Black deeds

The dismissal by a US federal court of murder charges against five private security guards who had killed 17 Iraqis and injured many others in 2007 in unprovoked firing has disappointed all those who had considered it to be a test case of American justice. The shooting in the busy Nisoor square in Baghdad had attracted attraction for many reasons. It exposed in unfavourable light the US government’s practice of employing private security contractors, in this case the Blackwater company, for duty in Iraq. The killings increased the rift between the Iraqi government and the US administration and were a turning point in attitudes. The case also underlined the nature of colonial justice. The culprits had immunity from Iraqi laws and could be tried only under US laws, though the offence took place in Iraq and against Iraqis.

The dismissal of the case may be seen as the result of either a failure of the prosecution or a strict and even blind adherence by the court to the law. The judge threw out the charges because the prosecution case rested heavily on the defendants’ statements which were given under the promise of immunity or under threat. There was irrefutable objective evidence for the security guards’ criminal shooting at a civilian crowd but  for some reason the prosecutors focused on tainted evidence. While the judgment may have upheld the rights of the defendants to a fair trial, it ignored the right of Iraqis to justice.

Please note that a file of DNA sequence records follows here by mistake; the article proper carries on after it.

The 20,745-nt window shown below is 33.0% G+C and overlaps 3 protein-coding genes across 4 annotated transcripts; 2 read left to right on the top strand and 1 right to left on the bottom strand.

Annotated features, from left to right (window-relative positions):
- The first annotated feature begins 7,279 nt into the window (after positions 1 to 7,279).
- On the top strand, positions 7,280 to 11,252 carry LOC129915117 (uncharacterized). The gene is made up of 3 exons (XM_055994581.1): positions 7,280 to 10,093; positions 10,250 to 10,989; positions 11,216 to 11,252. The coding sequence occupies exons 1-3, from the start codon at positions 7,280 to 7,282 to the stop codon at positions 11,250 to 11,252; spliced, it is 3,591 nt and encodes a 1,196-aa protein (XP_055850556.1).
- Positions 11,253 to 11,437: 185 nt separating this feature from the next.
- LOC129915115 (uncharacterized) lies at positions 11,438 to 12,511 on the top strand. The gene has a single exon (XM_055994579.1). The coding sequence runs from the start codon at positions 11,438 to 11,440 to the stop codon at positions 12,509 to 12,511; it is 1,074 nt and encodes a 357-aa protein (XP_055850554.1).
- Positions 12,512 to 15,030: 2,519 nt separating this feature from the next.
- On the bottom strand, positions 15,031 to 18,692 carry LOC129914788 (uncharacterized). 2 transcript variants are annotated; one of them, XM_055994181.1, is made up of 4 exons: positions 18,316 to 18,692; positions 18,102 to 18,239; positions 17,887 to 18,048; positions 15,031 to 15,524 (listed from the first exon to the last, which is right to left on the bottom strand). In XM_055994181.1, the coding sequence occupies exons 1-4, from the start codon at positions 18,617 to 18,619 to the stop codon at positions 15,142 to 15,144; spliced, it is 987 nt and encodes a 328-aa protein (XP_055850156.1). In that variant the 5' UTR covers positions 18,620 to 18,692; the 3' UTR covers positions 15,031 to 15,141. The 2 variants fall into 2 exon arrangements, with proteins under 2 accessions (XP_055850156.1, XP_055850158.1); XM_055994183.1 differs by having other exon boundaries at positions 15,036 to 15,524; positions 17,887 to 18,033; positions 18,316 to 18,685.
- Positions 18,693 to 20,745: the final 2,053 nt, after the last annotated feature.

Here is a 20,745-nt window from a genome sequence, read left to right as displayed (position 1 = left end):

The security firm Blackwater, in its new name Xe, has again figured in the suicide attack by the Taliban on a CIA base in Afghanistan where the  firm lost two of its staff and the CIA five of its operatives. The entire US establishment is distressed and angry over the loss of lives. But Iraqis and Afghans would want America to show the same kind of concern when the lives of their people are taken by Americans. There cannot be different standards to judge killings, and lives of Iraqis are not cheaper than those of Americans. The Iraqi government has disagreed with the court decision and reiterated in public that the security guards were guilty of murder. The US justice department is considering to appeal the decision but the general view is that the case has been damaged beyond retrieval. The credibility of the US justice system has suffered, as it would be felt that the prosecution deliberately sabotaged the case.

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